In a few minutes, the brown-robed Chin Leag shuffled in and took his place in front of the monk. The abbot opened up a book and started reciting the formula for the Taking of Refuge and the administering of the precepts. Chin Leag followed hesitantly. There was some confusion somewhere along the process. “Wow, no rehearsal,” I thought. In less than ten minutes the ceremony was over, and Chin Leag was bestowed the name Samanera Kumara. (Samanera is Pali for a novice monk who takes the ten precepts.) There were smiles and agreeable nods all round. People started to dig around for their ang-pows, small red packets holding money that are given out on auspicious occasions, following Chinese custom. Then the abbot picked up a book from his side, flipped to some pages, and started to read theSekhiya (rules of etiquette for monks). “Rule number one: I will wear the lower robe wrapped around me, a training to be observed. This rule means that the novice must wear the lower robes in public. Rule number two: I will wear the upper robe wrapped around me, a training to be observed. That means the novice must wear the upper robe also. Rule number three: I will go well covered in inhabited areas, a training to be observed. This means . . .” After a few more rules, his voice began to fade as my head started to nod into sleep. It wouldn’t be so bad if I could understand him. Because the congregation was largely Chinese Malaysian, the abbot, who was Burmese, was trying to speak in English, and he struggled to explain each and every rule slowly and carefully. The ceremony continued. “Rule number twenty-four: I will not sit with my head covered in inhabited areas, a training to be observed.” I tried to pick up his words. “Rule number twenty-five: I will not go tiptoeing or walking just on the heels in inhabited areas, a training to be observed”.
My attention wandered off across the room. Most of the people were hunched over, staring down at their feet. I was feeling sorry I convinced my wife and kids to come. I had assured them it would be more interesting than shopping at Carrefour, a nearby mall. I looked at them. They were staring at their feet.
I looked at Chin Leag’s mother again. She had hardly spoken a word throughout the proceedings. Now she was sitting, leaning back against the wall, her eyes fixed on her son’s crisp brown robes. Chin Leag had told me she was very resistant to his ordination. I wondered what she was thinking then. What goes on in the mind of a mother who had carried her baby, cuddled him, fed him, raised him to an adult, cried over him, dreamed big dreams for him, and then seen him turn away from it all? I felt sorry for her. If mothers cry at their daughters’ weddings, a son’s ordination must be even more heartrending. Gone are her dreams of a doctor or lawyer for a son. Gone are her dreams, all wrapped up in brown, to be sent away. I noticed their eyes did not meet. Mother and son, two dreams in opposite directions.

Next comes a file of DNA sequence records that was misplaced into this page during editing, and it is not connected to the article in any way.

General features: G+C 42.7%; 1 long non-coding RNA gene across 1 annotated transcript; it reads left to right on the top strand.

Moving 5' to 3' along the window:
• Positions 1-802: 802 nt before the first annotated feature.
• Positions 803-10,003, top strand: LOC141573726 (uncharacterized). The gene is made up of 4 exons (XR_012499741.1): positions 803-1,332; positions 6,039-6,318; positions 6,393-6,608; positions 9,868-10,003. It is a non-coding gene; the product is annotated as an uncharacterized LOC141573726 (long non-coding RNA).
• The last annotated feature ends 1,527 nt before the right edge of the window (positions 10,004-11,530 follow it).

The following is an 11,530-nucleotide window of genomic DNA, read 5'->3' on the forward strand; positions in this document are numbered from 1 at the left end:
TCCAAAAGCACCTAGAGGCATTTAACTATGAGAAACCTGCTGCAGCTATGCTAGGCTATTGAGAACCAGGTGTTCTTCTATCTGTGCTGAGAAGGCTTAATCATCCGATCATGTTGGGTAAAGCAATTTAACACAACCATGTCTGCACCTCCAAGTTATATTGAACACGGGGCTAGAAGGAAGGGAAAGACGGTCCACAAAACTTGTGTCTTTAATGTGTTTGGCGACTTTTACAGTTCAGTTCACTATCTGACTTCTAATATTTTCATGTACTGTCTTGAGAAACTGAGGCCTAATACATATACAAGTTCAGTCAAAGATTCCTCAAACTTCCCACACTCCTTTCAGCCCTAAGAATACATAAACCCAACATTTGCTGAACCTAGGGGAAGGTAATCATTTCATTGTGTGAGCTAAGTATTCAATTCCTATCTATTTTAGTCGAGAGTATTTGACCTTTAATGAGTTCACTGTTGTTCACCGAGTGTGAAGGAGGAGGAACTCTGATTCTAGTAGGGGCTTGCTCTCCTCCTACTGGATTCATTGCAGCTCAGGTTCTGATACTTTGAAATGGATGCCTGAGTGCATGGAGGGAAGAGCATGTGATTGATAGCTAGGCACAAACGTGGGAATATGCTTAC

Chin Leag had told us that when his grandmother heard of his decision, she called him over the phone and cried bitterly. He was her favorite grandson. Why was he doing this? Why now, after a full university education? On the Dhamma-List, he asked for help. How do you explain to others and to your granny that you want to become a monk? Suggestions came in from different parts of the world. Be honest, some said. Explain the Dhamma to her, others suggested. I contributed my own philosophical piece. In the end, he told us he was going to visit his granny just before the event to say the same words he had said to his mother to obtain her permission. He would explain that he had to follow his heart. And that if he didn’t, he would regret it for the rest of his life, not knowing where this path would have taken him; not knowing the wonders and opportunities he would miss. He had been given this chance for the highest quest and he could not let it slip by. Chin Leag did not tell us what his granny’s reaction was. When he was back on the List, he did not relate the event but spoke only about Dhamma, just like on any other day.
“Rule number twenty-six: I will not sit holding up the knees in inhabited areas, a training to be observed,” the head monk droned on. I glanced at him, then back at Samanera Kumara, my friend. Yes, he had heard the sound of distant drums. Many of us have heard them in our past, too. Most of us simply chose to ignore them and get on with our busy lives. We may also choose to blame our conditioning, or say that it was the wishes of our parents, or expectations of society. Whatever it was, we made the choice to close our ears and turn away. So the drums remained as echoes in the back of our memories. But Samanera Kumara had turned toward their sound.